Living Out Loud: What's Best About Cincinnati?

Taking it to the streets - sort of

When people start to recognize me on the street, that's when I think I've been writing this column too long.

I was standing outside 810 Main St. downtown, smoking a cigarette and taking a break from my part-time consulting job at Elgin Office Equipment. A young girl passed me by on the sidewalk. She stopped, stared at me for a couple seconds and then spoke.

"Aren't you Larry Gross?" she asked.

I nodded my head yes and smiled.

"Why do you always write about how much you hate it here?" she wanted to know.

I assumed she reads CityBeat, since this is the only local paper I write for.

"I write about other things, too," I probably said a little too defensively, "and I don't hate it here."

"You should quit smoking, and I think you should move," she said, finally walking away in a bit of a huff.

I'm guessing she didn't like me much since she didn't ask for my autograph.

This brief encounter got me thinking about all I've written about Cincinnati over the past few years. I know I've been critical and know I've written on occasion how I don't think people here are all that friendly. People want to talk only to people they know — or at least that's my take on the city.

But with this being "Best of" week in Cincinnati and with those young girl's words still ringing in my ear, I thought about trying to prove myself wrong. Maybe people do talk to strangers here. Maybe I'm mistaken.

So I decided to take a positive approach to this week's column.

I talked this over with Katie Busemeyer, who's an intern at Elgin. She suggested I take to the sidewalks of Main Street around the office to ask the question: What's best about Cincinnati? This would prove to me that people here are friendly.

I liked the idea.

I took a test run at Elgin first. Alan Weiss, who runs the place, likes "the potential of downtown." Office Supply Manager Debbie Long thinks what's best about Cincinnati is "Skyline Chili. I love it."

Alright, not bad, but before hitting the sidewalks for real I went over across the street to Sophia's Restaurant for more testing with friendly faces.

Pete Georges, who operates this popular deli on Main Street, thinks "football and the restaurants" are the best things about this town, and then adds, "You gotta put the Reds in there too, of course."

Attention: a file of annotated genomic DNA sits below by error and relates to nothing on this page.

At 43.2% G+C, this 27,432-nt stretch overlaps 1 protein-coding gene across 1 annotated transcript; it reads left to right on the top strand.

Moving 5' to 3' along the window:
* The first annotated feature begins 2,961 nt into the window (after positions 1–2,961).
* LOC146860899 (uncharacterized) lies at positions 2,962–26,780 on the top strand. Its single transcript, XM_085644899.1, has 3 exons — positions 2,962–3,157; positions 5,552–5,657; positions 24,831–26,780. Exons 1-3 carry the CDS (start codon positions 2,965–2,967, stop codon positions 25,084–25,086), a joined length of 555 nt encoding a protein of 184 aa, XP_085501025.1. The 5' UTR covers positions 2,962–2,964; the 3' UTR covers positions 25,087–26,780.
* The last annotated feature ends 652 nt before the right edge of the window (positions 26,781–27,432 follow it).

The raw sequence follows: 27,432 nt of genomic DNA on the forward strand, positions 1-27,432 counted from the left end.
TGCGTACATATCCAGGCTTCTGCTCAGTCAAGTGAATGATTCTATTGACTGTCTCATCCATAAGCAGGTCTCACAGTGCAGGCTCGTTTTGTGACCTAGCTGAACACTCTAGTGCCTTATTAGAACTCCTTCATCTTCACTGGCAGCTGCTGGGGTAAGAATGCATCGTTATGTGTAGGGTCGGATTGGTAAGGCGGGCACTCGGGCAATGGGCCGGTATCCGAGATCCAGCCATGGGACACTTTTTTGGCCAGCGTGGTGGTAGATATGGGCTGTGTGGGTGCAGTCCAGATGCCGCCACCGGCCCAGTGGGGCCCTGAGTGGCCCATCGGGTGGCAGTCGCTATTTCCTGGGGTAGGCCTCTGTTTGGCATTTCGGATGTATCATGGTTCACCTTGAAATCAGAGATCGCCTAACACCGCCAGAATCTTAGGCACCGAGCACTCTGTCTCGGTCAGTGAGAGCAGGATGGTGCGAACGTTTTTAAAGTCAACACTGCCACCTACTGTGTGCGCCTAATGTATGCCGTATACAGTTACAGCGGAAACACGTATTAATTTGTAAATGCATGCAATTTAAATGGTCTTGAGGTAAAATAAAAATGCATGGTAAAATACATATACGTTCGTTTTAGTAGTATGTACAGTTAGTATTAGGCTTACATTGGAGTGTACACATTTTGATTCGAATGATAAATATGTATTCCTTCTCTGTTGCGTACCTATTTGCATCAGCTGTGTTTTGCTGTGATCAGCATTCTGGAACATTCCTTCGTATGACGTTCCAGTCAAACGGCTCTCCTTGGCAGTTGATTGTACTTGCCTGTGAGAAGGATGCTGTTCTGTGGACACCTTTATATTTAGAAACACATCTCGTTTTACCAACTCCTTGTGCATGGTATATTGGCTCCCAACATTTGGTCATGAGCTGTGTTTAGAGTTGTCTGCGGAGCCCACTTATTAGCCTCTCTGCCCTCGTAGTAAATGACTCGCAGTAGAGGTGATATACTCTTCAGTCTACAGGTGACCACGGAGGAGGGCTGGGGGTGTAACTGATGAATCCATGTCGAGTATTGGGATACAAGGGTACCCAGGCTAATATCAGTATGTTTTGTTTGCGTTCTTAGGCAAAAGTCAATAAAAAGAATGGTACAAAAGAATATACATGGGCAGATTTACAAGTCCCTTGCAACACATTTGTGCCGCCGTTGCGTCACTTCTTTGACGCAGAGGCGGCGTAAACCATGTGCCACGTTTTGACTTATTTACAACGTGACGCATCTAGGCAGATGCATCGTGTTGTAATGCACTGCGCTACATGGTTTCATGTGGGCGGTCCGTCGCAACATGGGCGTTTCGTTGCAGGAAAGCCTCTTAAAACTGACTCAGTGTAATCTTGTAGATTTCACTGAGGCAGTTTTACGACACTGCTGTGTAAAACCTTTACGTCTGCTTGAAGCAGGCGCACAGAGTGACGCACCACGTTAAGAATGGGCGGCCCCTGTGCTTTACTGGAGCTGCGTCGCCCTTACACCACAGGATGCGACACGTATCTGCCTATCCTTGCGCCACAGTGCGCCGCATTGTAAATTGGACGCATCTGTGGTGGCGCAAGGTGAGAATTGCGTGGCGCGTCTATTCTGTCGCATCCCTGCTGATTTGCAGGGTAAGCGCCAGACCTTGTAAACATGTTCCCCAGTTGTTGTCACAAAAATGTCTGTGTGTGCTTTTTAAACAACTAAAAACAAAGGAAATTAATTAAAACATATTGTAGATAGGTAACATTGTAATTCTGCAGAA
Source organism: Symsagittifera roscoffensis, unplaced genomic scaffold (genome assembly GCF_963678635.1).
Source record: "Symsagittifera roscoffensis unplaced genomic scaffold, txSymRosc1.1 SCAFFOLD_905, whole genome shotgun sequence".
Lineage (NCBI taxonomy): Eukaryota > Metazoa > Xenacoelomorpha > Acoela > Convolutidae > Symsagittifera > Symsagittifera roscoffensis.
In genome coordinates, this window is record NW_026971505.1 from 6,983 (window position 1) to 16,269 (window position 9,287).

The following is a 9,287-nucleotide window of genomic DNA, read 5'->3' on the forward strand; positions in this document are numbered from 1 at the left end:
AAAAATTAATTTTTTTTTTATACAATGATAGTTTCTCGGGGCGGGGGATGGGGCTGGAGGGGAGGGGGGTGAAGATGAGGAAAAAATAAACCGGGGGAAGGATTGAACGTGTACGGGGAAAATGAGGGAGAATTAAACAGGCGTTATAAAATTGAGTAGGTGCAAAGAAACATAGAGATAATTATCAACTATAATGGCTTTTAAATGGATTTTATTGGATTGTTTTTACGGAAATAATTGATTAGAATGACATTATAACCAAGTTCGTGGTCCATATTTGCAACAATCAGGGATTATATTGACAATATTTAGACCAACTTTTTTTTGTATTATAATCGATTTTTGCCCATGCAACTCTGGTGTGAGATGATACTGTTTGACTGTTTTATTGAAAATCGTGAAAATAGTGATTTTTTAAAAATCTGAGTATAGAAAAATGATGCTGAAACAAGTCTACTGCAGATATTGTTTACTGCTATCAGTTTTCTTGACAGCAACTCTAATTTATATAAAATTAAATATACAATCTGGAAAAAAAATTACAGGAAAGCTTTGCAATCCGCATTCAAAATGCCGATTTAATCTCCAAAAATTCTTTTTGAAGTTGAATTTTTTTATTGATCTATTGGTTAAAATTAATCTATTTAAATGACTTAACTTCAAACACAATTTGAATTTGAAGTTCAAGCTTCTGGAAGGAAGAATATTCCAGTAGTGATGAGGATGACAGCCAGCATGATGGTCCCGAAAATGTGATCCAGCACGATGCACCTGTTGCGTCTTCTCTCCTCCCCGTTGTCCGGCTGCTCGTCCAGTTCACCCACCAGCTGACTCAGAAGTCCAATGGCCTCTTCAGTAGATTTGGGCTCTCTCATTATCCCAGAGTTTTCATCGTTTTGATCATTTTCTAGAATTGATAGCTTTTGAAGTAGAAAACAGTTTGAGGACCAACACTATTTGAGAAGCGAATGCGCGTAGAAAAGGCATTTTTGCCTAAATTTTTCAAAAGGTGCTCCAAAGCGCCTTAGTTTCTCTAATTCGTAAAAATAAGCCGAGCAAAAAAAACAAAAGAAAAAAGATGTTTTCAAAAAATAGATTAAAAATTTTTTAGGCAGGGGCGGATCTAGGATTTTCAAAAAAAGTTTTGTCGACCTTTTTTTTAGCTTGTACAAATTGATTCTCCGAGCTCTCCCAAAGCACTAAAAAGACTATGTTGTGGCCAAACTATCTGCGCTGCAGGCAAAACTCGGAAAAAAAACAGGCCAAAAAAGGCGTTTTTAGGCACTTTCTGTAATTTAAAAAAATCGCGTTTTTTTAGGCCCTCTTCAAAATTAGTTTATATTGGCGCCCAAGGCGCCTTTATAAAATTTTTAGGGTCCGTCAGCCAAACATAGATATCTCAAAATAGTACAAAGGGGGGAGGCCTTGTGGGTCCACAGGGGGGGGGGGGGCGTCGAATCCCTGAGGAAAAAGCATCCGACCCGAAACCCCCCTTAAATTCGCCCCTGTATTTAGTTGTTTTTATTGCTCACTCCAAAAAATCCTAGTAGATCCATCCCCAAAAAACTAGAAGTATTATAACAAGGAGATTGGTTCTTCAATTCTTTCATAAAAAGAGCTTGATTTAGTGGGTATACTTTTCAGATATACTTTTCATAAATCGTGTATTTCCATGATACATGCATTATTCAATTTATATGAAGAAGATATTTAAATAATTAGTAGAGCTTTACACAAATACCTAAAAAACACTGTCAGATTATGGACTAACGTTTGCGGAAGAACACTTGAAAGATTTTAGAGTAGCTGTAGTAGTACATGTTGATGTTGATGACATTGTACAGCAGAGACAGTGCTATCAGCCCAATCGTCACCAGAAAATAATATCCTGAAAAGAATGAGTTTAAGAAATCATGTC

Mother Sophia likes "a nice street and a beautiful restaurant." I think she was referring to her own restaurant, but that's good. Sophia's is damn hard to beat (free plug: 811 Main St., Downtown, 513-723-1055).

Now feeling confident I would get some good answers and that people would talk to me, with pen and paper and tape recorder in hand I started approaching people cold — people I didn't know. I told them who I was, told them I'm a writer for CityBeat and asked them what they thought was best about Cincinnati.

A few people were nice. George Evans said, "The crime ain't bad," and Ruthie Eplew said, "There's a lot going on."

That's all I got.

I wish I had a camera crew with me. I was fairly presentable, decently dressed and didn't have body odor. I think.

I approached more than 80 people — men, women, old, young, black, white, everybody. Outside of those two people, no one wanted to make eye contact. No one could be bothered. One older woman even ran from me.

"They're scared here, that's what I'm thinking," Lou Stragaria said when I met him on the sidewalk. He heads up the Hamilton County Pubic Defenders Office and knows me from Elgin. "I mean, you got the courts here and the courthouse. Maybe you'll find it different on Fountain Square."

I didn't. After approaching about 40 people, I gave up.

Stan Johnson, the only person who would talk to me, did give me an interesting answer to the "What's best about Cincinnati?" question. His reply: Newport on the Levee.

So what did this little exercise mean or prove? I'm not sure. Maybe I picked the wrong areas downtown. Maybe I picked the wrong day. Maybe none of it matters.

I end this column not on the positive note I was hoping for. I'm disappointed.

I think if I could do it over again, when that young girl asked me if I was Larry Gross the other day while standing outside of Elgin smoking, I would have just said, "No."

That way, we wouldn't have had any interaction at all. That way, it wouldn't have gotten me thinking about trying to write something positive.

Next week, I'll be back to my normal, cranky, critical self. Maybe what's best about Cincinnati for me is to start playing it safe.

CONTACT LARRY GROSS: [email protected]. Living Out Loud runs every week at and the second and fourth issues of each month in the paper.

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